Should You Get the Flu Shot?

If you’re thinking of getting the flu shot this year, here’s something you might want to consider: the Centers for Disease Control and Prevention are reporting that the vaccine may not be effective this year, since it was made for a strain that later mutated. Every year, the CDC develops an inactive virus vaccine based on what they estimate will be the most prevalent flu strain; since developing a new vaccine takes months and flu season peaks in January and February, it’s too late to make a vaccine for the H3N2 strain they now believe will hit us the hardest.

All hope isn’t lost if you want to maximize your protective potential, however. The CDC recommends still getting your flu shot, since it protects against three or four strains. Plus, experts say that the vaccine may provide some cross-protection benefit against the H3N2 strain, and that a second flu wave could occur that does involve the vaccine strains. And if you’re scared of needles, consider this: while studies are mixed on the effectiveness of the nasal spray vaccine, FluMist, on adults, it is approved for those aged 18 to 49. Even better news: since the FluMist is made of live virus cultures, it’s possible that it may be more protective than the shot this year. Keep in mind that you shouldn’t take FluMist if you are pregnant, have asthma, or are allergic to eggs or any of the vaccine’s ingredients (check out the full list of who shouldn’t get the FluMist vaccine here), and that side effects of the nasal mist include cold-like symptoms such as congestion and a runny nose. Whatever vaccine method you choose, give your immune system an edge with this quick traveling hack that can help reduce your risk of catching a bug.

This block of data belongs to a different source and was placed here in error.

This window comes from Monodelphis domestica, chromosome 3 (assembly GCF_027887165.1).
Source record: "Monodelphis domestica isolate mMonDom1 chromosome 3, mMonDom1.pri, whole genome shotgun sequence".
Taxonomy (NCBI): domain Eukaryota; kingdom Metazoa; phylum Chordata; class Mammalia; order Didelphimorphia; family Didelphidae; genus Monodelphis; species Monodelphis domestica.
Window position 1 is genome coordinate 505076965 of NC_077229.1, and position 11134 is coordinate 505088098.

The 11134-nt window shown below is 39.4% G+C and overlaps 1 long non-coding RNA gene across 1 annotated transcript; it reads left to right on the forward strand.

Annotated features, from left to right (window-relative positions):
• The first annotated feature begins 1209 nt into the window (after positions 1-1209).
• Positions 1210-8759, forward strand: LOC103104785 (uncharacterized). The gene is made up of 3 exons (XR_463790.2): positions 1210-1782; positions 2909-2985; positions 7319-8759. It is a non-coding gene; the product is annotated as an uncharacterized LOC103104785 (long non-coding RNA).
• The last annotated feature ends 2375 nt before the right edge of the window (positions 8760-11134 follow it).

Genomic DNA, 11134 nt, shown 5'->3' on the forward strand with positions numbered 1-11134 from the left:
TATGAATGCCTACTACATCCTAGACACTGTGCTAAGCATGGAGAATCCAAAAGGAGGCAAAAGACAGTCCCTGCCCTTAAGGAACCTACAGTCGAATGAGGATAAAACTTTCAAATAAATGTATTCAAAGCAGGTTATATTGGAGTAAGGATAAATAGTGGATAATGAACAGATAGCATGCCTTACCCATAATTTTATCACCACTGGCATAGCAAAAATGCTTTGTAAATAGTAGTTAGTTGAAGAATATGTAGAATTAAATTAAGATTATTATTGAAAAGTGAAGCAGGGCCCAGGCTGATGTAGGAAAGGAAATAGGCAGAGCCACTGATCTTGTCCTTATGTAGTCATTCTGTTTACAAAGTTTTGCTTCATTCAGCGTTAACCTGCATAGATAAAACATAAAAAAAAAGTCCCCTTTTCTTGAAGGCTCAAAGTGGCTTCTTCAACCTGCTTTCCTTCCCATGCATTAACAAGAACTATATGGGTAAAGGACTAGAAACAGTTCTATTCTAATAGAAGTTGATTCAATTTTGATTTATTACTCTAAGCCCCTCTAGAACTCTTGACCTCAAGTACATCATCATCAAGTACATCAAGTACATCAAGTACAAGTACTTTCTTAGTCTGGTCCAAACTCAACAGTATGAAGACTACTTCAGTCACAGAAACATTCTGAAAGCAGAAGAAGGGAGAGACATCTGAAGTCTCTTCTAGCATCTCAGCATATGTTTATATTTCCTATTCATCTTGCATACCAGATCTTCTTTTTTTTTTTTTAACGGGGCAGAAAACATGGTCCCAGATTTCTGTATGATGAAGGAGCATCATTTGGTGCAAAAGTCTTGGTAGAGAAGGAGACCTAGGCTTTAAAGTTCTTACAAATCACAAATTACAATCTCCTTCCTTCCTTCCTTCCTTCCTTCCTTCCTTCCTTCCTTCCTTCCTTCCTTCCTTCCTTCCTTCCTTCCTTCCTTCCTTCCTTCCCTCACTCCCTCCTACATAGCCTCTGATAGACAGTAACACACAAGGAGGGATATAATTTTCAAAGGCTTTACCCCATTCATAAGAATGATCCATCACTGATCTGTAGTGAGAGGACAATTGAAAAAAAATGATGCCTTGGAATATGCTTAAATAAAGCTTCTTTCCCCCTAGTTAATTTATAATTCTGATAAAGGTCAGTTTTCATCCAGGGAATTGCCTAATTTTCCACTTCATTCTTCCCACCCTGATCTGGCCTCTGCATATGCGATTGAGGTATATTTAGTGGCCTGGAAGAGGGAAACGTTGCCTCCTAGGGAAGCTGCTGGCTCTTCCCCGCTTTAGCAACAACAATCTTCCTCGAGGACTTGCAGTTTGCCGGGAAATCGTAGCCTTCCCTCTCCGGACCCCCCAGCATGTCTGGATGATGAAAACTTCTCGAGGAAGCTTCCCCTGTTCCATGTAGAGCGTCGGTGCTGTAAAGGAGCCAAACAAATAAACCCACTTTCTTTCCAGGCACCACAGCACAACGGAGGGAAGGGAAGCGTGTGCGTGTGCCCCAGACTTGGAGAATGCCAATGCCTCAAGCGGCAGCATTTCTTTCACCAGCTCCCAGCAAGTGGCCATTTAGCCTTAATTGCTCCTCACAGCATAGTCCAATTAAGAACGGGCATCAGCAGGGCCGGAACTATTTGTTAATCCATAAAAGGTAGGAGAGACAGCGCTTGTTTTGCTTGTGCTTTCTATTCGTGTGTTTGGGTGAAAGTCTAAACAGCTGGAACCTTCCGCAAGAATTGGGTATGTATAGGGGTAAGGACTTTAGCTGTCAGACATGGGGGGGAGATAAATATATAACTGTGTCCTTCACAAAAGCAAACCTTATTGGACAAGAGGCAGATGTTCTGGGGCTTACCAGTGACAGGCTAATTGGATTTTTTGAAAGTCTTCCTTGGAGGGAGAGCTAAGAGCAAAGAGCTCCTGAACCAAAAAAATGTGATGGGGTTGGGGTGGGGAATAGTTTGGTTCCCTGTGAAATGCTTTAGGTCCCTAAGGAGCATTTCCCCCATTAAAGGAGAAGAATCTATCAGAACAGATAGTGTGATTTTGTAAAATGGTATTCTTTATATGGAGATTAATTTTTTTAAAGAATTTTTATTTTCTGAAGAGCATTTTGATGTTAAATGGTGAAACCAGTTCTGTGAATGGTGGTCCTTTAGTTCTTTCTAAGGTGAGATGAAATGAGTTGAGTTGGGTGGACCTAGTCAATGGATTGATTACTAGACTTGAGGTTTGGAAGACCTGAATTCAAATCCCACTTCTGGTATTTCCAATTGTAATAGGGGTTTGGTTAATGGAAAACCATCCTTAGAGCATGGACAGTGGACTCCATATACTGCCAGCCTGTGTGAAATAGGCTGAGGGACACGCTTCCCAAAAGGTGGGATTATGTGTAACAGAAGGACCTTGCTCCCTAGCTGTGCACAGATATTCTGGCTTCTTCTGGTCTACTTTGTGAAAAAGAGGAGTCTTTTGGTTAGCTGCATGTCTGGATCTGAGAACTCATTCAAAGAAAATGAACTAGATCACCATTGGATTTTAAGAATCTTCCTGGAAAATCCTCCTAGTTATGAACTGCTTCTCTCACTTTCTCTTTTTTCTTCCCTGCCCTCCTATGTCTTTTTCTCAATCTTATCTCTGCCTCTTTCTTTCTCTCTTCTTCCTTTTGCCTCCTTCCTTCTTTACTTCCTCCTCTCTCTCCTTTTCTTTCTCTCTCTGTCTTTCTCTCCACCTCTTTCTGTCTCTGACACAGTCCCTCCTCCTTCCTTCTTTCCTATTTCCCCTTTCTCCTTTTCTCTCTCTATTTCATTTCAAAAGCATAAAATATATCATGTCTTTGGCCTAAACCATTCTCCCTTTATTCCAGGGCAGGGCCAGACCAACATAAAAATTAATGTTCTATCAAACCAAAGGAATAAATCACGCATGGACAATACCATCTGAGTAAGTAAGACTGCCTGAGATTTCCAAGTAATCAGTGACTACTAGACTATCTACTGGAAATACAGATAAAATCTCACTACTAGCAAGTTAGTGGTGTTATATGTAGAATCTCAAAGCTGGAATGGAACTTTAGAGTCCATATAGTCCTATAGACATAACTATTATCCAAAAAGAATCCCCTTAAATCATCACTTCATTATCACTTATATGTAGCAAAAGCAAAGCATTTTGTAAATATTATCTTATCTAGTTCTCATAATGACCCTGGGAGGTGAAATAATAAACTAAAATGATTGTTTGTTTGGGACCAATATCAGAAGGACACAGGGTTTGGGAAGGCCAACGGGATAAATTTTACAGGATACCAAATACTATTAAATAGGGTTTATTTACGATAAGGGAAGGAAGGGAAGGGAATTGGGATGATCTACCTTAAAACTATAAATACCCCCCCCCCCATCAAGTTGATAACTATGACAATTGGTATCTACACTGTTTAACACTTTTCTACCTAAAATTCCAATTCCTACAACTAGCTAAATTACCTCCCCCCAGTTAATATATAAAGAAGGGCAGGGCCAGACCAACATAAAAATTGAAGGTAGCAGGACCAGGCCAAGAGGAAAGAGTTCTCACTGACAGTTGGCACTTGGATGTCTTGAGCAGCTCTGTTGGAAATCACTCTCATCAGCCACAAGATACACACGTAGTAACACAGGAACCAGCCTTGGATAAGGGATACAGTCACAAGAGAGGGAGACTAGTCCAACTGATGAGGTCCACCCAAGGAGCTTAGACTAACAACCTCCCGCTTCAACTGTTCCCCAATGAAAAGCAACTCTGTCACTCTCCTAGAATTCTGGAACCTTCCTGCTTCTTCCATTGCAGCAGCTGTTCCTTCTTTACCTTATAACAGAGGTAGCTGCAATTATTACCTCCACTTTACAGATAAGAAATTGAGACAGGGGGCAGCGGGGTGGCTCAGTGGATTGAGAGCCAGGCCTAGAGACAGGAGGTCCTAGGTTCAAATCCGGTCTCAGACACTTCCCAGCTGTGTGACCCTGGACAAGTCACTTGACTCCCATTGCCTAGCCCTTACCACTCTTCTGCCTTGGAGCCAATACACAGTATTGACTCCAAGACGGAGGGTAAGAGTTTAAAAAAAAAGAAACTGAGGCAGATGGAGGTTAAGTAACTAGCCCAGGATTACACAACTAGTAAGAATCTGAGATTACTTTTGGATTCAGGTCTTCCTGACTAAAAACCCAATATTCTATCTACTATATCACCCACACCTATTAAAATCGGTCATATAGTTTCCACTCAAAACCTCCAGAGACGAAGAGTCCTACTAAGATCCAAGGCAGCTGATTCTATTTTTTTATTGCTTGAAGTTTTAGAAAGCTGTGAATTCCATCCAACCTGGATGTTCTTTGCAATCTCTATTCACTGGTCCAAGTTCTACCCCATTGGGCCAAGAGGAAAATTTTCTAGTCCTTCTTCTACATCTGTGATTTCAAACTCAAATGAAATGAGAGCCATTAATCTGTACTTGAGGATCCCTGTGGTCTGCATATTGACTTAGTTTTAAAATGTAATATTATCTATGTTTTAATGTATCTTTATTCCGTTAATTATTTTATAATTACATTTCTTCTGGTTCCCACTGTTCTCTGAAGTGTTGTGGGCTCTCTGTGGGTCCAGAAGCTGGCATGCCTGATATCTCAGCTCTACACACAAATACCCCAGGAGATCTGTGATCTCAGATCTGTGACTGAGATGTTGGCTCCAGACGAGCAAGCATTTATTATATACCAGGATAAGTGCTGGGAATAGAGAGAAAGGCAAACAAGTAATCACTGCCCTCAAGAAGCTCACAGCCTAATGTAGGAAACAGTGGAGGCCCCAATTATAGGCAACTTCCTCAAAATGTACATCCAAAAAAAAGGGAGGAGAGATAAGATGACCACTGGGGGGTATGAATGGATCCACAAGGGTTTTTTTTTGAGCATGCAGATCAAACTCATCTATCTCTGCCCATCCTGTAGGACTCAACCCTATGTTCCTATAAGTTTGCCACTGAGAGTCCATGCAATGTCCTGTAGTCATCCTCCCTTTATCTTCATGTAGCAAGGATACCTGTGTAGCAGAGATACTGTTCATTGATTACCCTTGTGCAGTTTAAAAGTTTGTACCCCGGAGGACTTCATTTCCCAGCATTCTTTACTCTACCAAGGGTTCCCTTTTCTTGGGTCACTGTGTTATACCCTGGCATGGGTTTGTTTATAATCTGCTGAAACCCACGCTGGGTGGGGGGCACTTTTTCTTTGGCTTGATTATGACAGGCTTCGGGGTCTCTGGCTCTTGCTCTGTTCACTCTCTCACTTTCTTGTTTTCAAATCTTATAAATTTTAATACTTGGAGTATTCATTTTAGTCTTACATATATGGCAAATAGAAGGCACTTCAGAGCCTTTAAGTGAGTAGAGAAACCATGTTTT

Image Source: Thinkstock

Should You Get the Flu Shot?

If you’re thinking of getting the flu shot this year| here’s something you might want to consider: the Centers for Disease Control and Prevention are reporting that the vaccine may not be effective this year| since it was made for a strain that later mutated. Every year| the CDC develops an inactive virus vaccine based on what they estimate will be the most prevalent flu strain; since developing a new vaccine takes months and flu season peaks in January and February| it’s too late to make a vaccine for the H3N2 strain they now believe will hit us the hardest.

All hope isn’t lost if you want to maximize your protective potential| however. The CDC recommends still getting your flu shot| since it protects against three or four strains. Plus| experts say that the vaccine may provide some cross-protection benefit against the H3N2 strain| and that a second flu wave could occur that does involve the vaccine strains. And if you’re scared of needles| consider this: while studies are mixed on the effectiveness of the nasal spray vaccine| FluMist| on adults| it is approved for those aged 18 to 49. Even better news: since the FluMist is made of live virus cultures| it’s possible that it may be more protective than the shot this year. Keep in mind that you shouldn’t take FluMist if you are pregnant| have asthma| or are allergic to eggs or any of the vaccine’s ingredients (check out the full list of who shouldn’t get the FluMist vaccine here)| and that side effects of the nasal mist include cold-like symptoms such as congestion and a runny nose. Whatever vaccine method you choose| give your immune system an edge with this quick traveling hack that can help reduce your risk of catching a bug.

Image Source: Thinkstock